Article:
Political Risk In Developing Countries
Assessing Trade Finance And Project Finance Risks And Opportunities
Overview of Political Risk In Developing Countries
Political risk in developing countries is real and, at times, severe. In order to assess the effect political risk in developing countries has on project finance and trade finance, we must first define the scope of political risk. When looking at political risk in developing countries historically, it was the risk of expropriation that kept investors and lenders up at night. The prevailing risk was that the host government would seize assets, in the case of investors or collateral in the case of lenders.
But, according to a 2010 study by the Harvard Business Review that is no longer the case. That was hardly the end of political risk in developing countries. The Harvard Study indicates that the risk is still present and is just as dangerous for investors and lenders, it has just evolved becoming largely hidden and much sneakier. “Overt seizures of foreign assets by host countries in emerging markets essentially evaporated by 1980. However, other political risks to those assets, such as potential regulatory action, have risen dramatically since then.”
Defining Political Risk In Developing Countries
Political Risk in developing countries is characterized as the non-market challenges and complications businesses face when investing in developing countries. Although the risks exist continuously in those nations, they are essentially dormant. They become active upon the occurrence of a triggering event. Triggering events can be political decisions that advance new policies which are inconsistent with existing policies or events that are in any way connected to political instability such as terrorism, riot, coup, civil war, insurrection or sedition.
When political risks shift from dormant to active they immediately become both more severe and more likely to occur have the potential of negatively impacting the outcome, profitability or even the viability of investments and business ventures.
Quantifying Political Risk In Developing Countries No Easy Task
Although it is widely believed that geopolitical risk can be quantified and managed, companies that invest in developing countries do so because they generally believe they have adequately quantified the risk they will face to an extent which is sufficient for them to abdicate much of their ability to manage that risk.
For example, a company that is going to build a new facility must decide between two parcels of land for the location of the facility. One of the parcels is significantly less expensive than the other but it is located within the 100-year flood plain, which means it is susceptible to flooding every 100 years. The other parcel is not susceptible to flooding but is considerably more expensive. Because it is sufficiently less expensive, the company may decide to proceed with building on the flood-prone parcel because they believe they have adequately quantified the risk of flooding, even though in so doing they are abdicating their ability to manage future flooding.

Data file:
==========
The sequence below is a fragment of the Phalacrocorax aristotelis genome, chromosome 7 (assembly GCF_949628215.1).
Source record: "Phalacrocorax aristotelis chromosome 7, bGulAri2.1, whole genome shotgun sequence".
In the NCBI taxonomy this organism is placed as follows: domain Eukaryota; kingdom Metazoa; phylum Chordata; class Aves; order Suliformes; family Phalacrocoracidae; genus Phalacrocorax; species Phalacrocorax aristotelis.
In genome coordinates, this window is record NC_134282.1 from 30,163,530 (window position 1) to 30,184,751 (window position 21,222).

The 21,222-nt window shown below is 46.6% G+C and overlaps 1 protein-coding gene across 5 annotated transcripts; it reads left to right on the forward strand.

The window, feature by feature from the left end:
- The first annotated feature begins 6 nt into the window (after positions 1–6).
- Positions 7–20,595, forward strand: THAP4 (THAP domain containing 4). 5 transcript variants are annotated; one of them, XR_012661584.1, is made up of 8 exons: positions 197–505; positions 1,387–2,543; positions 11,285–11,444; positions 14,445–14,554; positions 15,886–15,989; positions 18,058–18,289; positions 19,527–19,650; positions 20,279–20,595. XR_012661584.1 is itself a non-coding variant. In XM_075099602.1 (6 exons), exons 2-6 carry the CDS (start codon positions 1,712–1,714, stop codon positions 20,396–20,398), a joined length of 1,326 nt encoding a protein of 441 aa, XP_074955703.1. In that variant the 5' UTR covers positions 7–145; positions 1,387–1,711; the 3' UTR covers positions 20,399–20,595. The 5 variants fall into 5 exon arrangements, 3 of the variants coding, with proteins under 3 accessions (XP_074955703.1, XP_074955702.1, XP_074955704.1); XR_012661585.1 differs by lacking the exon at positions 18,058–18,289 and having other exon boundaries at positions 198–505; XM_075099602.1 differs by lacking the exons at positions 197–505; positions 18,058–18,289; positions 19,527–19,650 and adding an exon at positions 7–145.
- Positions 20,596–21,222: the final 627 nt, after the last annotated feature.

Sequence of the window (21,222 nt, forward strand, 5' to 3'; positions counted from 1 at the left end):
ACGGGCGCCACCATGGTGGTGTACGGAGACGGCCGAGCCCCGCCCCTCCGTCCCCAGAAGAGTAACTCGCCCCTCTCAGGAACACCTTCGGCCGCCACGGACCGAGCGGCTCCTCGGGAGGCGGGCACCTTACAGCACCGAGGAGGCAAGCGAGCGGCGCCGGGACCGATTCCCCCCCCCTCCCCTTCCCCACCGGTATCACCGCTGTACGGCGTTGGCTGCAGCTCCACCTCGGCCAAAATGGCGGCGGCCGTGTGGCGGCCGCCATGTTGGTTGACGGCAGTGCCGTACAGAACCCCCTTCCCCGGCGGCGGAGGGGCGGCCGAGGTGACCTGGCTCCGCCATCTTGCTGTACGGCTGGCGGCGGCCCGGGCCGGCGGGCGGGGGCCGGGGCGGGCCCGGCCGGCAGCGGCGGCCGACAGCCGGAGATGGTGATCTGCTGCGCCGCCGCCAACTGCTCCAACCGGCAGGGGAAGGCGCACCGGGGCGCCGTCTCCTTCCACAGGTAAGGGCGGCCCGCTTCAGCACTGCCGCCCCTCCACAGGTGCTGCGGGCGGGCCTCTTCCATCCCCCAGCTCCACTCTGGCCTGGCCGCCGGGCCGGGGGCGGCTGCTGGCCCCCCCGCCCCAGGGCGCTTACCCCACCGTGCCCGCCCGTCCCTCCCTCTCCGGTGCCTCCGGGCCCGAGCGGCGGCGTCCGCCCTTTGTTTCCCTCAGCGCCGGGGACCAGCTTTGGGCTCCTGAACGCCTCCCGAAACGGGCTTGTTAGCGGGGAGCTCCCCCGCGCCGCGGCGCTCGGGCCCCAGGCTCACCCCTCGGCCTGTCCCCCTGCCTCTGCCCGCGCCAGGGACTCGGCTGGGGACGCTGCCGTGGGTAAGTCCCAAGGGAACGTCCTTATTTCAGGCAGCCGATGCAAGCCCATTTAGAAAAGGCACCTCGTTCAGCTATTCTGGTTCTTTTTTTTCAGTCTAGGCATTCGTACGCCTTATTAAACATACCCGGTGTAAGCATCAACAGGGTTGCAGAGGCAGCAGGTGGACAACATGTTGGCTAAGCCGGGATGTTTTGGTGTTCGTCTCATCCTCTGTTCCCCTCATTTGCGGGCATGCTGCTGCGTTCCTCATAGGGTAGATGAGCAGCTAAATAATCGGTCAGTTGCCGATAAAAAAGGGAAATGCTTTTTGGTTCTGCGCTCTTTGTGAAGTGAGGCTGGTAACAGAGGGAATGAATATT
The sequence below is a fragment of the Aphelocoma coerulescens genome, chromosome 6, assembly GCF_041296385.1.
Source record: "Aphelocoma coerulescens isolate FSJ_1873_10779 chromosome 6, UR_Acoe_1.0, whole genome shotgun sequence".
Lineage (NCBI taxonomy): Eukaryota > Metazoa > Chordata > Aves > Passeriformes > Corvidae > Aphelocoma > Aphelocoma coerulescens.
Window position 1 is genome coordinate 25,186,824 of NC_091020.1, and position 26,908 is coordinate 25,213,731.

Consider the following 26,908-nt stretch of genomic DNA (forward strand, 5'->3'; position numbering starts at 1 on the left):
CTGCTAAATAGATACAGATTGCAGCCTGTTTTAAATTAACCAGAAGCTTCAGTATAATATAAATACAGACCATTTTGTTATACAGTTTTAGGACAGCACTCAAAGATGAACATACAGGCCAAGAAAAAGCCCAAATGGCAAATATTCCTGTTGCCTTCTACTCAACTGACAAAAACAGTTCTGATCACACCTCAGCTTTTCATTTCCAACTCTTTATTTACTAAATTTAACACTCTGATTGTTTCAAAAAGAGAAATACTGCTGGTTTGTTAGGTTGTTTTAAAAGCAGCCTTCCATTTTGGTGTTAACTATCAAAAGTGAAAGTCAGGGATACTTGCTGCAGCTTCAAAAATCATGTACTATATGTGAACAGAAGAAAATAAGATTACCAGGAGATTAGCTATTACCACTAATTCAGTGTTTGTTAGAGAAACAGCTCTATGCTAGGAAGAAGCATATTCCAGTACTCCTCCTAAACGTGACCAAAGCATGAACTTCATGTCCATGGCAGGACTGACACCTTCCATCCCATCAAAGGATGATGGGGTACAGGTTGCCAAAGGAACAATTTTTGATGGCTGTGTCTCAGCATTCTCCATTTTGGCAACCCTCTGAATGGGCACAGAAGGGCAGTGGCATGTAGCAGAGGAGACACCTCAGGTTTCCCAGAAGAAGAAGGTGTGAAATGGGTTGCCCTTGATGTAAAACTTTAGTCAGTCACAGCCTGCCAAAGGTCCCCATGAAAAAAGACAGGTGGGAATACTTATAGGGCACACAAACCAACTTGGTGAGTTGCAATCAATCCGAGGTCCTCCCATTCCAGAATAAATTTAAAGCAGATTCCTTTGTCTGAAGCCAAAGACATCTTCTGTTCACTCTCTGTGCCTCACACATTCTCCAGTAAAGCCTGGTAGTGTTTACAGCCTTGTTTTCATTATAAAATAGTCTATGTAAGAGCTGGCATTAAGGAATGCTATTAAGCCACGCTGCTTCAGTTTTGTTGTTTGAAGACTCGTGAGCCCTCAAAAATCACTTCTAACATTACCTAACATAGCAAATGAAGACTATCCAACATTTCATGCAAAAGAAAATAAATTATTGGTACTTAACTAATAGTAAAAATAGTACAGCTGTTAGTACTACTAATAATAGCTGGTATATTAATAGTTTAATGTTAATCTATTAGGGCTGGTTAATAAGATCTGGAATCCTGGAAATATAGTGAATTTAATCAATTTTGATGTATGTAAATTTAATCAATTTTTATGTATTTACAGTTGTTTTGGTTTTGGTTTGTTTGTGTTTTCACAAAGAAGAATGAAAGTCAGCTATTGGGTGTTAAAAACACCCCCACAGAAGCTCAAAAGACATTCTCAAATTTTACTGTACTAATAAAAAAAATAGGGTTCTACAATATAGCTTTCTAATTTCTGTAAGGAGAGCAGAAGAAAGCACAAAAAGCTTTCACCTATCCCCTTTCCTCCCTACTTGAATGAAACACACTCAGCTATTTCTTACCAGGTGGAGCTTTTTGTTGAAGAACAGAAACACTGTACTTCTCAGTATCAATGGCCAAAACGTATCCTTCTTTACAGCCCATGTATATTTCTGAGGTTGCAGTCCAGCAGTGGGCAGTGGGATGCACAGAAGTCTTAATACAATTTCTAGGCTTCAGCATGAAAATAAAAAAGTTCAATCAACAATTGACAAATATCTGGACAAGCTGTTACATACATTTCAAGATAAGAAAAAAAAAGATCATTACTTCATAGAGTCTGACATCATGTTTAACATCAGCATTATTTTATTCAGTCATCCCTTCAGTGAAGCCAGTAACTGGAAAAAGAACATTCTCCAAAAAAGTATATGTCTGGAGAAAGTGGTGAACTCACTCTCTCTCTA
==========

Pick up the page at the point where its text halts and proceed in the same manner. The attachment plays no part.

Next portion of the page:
Mitigating Political Risk In Developing Countries
Similarly, the risk that political decisions, political conditions or political instability could materially affect the profitability, continuation or even the viability of their business is routinely faced by companies that invest in developing countries. Until recently, companies interested in investing in developing countries, emerging and frontier markets were limited to a binary choice. They could do the deal and accept the risk exposure in developing countries or pass on the deal and completely avoid the risk.
Neither, in this case, is a good option. Deciding on the first option may force the company to accept more risk than they are comfortable accepting, and the second option, while risk-free, absolutely guarantees they will make zero profits.
What Constitutes A Developing Country
There is no absolute definition or accepted list of characteristics from which to define developing countries. The United Nations, the World Bank and the International Monetary Fund all use flexible definitions because of complaints accusing them of insulting the developing countries.
- people have shorter life expectancies,
- people have less education,
- people have a lower literacy rate,
- people have less money,
- people have less income, and
- women have higher fertility rates.
What Are The Developed Countries?
Although there is no official, accepted list of developed countries, in practice the only truly developed countries are:
- Japan in Asia,
- Canada in North America,
- United States in North America,
- Australia in Oceania,
- New Zealand in Oceania,
- South Africa in Africa,
- Israel in the Middle East, and
- Western Europe in its entirety.
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